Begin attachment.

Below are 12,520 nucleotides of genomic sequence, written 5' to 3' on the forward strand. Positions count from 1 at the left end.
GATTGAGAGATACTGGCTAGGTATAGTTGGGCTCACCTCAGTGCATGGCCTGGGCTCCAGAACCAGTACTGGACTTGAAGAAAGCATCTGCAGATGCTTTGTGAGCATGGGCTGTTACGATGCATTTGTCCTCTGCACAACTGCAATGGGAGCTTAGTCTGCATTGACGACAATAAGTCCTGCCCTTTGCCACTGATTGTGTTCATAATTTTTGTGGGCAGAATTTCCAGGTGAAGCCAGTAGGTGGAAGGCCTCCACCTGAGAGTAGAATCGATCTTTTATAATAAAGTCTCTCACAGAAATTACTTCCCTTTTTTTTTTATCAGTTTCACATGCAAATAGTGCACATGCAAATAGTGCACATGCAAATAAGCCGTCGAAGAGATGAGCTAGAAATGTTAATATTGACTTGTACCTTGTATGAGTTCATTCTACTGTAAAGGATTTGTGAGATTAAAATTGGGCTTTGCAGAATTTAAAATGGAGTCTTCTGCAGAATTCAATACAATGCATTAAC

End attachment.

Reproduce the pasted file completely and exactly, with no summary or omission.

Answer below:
Below are 12,520 nucleotides of genomic sequence, written 5' to 3' on the forward strand. Positions count from 1 at the left end.
GATTGAGAGATACTGGCTAGGTATAGTTGGGCTCACCTCAGTGCATGGCCTGGGCTCCAGAACCAGTACTGGACTTGAAGAAAGCATCTGCAGATGCTTTGTGAGCATGGGCTGTTACGATGCATTTGTCCTCTGCACAACTGCAATGGGAGCTTAGTCTGCATTGACGACAATAAGTCCTGCCCTTTGCCACTGATTGTGTTCATAATTTTTGTGGGCAGAATTTCCAGGTGAAGCCAGTAGGTGGAAGGCCTCCACCTGAGAGTAGAATCGATCTTTTATAATAAAGTCTCTCACAGAAATTACTTCCCTTTTTTTTTTATCAGTTTCACATGCAAATAGTGCACATGCAAATAGTGCACATGCAAATAAGCCGTCGAAGAGATGAGCTAGAAATGTTAATATTGACTTGTACCTTGTATGAGTTCATTCTACTGTAAAGGATTTGTGAGATTAAAATTGGGCTTTGCAGAATTTAAAATGGAGTCTTCTGCAGAATTCAATACAATGCATTAAC